Disc six is a mongrel entertainment. It sports some superbly sonorous Wagner — an especially resilient Prelude to Act I of Die Meistersinger — and a desperately bland Handel Concerto grosso, which is best avoided. So too by the way is the other Concerto grosso on disc seven. The Brahms Haydn variations is resilient but lacks swoop. To indemnify there’s Hindemith’s Concerto for Orchestra which received a meet, rather well nourished reading lacking any desiccating moments. It’s queer repertoire, though we ascertain more of Hindemith in disc 8 where we can ascertain Die Harmonie der Wale (from 8 December 1952). The engagement of minds between composer and conductor is mightily affecting here and the end result is a meaty reading fully estimable of terminate listening.

Other things are here too, including Blacher’s Concertante Musik für Orchester which is queer vicinage, its syncopation and jazz influenced critique adding an unhindered air, Stravinskian begin to the proceedings. The Strauss Don Juan lacks vitality though the Prelude and Isolde’s Liebestod from the same concert are much more convincing.

So, here we have the offshoot of twelve concerts given, mainly, in the Titania Palast in Berlin between 1947 and 1954. The programming is in general old passenger for the conductor but sprinkled as we’ve seen with a few twentieth century novelties. The booklet lays out detailing and programming matters with massive woe and strictness. Given the much improved responsible this will act as if get by freaky claims on the professional gatherer, with the caveat that many Furtwänglerians will have accumulated a equitable amount already, and may be careful depend on to upgrade.

Jonathan Woolf
Smell listing
CD 1 [75:02]
Ludwig van BEETHOVEN (1770-1827)
Symphony No.6 in F Op.68 Eclogue (1807) [42:24]
Symphony No.5 in C two-bit Op.67 (1807) [32:38]
CD 2 [78:19]
Felix MENDELSSOHN (1809-1847)
A Midsummer Night's Mirage: Overture (1826) [12:58]
Ludwig van BEETHOVEN (1770-1827)
Violin Concerto in D pre-eminent Op 61 (1806) [44:06]
Johann Sebastian BACH (1685-1750)
Orchestral Series No. 3 in D pre-eminent BWV 1068 for 3 trumpets, timpani, 2 oboes, strings and continuo (c1729-31) [21:11]
CD 3 [65:04]
Franz SCHUBERT (1797-1828)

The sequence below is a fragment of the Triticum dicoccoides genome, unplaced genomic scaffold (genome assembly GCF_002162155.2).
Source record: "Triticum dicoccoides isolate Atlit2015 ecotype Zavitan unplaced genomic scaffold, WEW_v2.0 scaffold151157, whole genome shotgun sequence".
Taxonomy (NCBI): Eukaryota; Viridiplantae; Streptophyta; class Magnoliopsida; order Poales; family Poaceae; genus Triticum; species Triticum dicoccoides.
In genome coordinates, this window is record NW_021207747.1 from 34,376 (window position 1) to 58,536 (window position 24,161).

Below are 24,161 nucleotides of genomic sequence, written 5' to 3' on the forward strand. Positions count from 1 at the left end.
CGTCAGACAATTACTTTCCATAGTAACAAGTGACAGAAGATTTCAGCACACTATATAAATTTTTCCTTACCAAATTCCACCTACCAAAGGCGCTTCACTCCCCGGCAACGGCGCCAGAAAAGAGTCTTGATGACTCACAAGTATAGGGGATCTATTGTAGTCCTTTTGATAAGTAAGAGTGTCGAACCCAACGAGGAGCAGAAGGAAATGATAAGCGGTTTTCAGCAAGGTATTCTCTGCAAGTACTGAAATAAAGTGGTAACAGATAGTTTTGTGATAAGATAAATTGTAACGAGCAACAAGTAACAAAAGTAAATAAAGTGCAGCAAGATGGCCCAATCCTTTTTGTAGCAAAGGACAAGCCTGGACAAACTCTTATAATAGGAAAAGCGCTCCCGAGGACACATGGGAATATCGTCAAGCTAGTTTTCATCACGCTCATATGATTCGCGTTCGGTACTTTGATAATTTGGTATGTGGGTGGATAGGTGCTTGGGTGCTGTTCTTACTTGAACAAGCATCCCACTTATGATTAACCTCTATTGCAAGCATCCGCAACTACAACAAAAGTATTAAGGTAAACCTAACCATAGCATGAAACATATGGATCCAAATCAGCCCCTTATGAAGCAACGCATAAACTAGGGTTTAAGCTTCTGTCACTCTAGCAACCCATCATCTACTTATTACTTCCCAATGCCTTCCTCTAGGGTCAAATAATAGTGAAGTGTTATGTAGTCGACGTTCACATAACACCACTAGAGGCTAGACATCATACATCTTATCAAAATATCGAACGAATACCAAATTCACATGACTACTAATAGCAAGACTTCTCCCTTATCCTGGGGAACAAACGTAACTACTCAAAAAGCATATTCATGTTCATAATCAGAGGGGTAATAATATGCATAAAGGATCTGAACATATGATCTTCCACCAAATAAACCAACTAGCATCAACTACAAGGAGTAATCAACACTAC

Symphony no. 8 in B two-bit, D.759 «Unfinished» (1822) [23:39]
Johannes BRAHMS (1833-1897)
Symphony No.4 in E two-bit Op.98 (1887) [41:24]
CD 4 [76:04]
Anton BRUCKNER (1824-1896)
Symphony No 8 in C two-bit (1890 ed. Robert Haas) [76:04]
CD 5 [74:28]
Robert SCHUMANN (1810-1856)
Manfred Op 115 - overture (1852) [13:21]
Johannes BRAHMS (1833-1897)
Symphony No.3 in F pre-eminent Op.90 (1883) [38:44]
Wolfgang FORTNER (1907-1987)
Concerto for violin and thickset senate orchestra (1947) [22:21]
CD 6 [68:48]
Richard WAGNER (1813-1883)
Götterdämmerung — Trauermarsch (1876) [9:35]
Die Meistersinger von Nürnberg — Pelude to Act I (1868) [9:23]
George Frideric HANDEL (1685-1759)
Concerti Grossi Op. 6 No.10 (1739) [16:42]
Johannes BRAHMS (1833-1897)
Variations on a concept by Haydn (St. Anthony Variations) Op. 56a (1873) [20:22]
Paul HINDEMITH (1895-1963)
Concerto for Orchestra Op.38 (1925) [12:42]
CD 7 [79:56]
Ludwig van BEETHOVEN (1770-1827)
Symphony no.3 in Eb, op.55 Eroica (1805) [52:26]
Christoph Willibald GLUCK (1714-1787)
Alceste — Opera in three acts — overture (1767) [9:34]
George Frideric HANDEL (1685-1759)
Concerti Grossi Op. 6 No 5 (1739) [17:53]
CD 8 [50:14]
Carl Maria von WEBER (1786-1826)
Der Freischütz — overture (1817) [13:39]
Paul HINDEMITH (1895-1963)
Symphony Die Harmonie der Wale (1951) [36:32]
CD 9 [77:13]
Ludwig van BEETHOVEN (1770-1827)
Symphony no.3 in Eb, op.55 Eroica (1805) [55:06]
Franz SCHUBERT (1797-1828)
Rosamunde D.797- Overture (1823) [12;12]
Boris BLACHER (1903-1975)
Concertante Musiche, for orchestra (1937) [9:54]
CD 10 [75:49]
Franz SCHUBERT (1797-1828)
Symphony no. 8 in B two-bit, D.759 «Unfinished» (1822) [23:17]
Symphony no. 9 in C, D.944 «The Great» (1825-28) [52:30]
CD 11 [73:04]
Johannes BRAHMS (1833-1897)
Symphony No.3 in F pre-eminent Op.90 (1883) [37:04]
Richard STRAUSS (1864-1949)
Don Juan Op.20 (1888) [18:14]
Richard WAGNER (1813-1883)
Tristan und Isolde — Prelude and Isolde’s Liebestod (1865) [17:44]
CD 12 [79:14]
Ludwig van BEETHOVEN (1770-1827)
Symphony No.6 in F Op.68 Eclogue (1807) [44:37]
Symphony No.5 in C two-bit Op.67 (1807) [34:35]
Gratuity CD
Colloquium; Furtwängler on the art of interpretation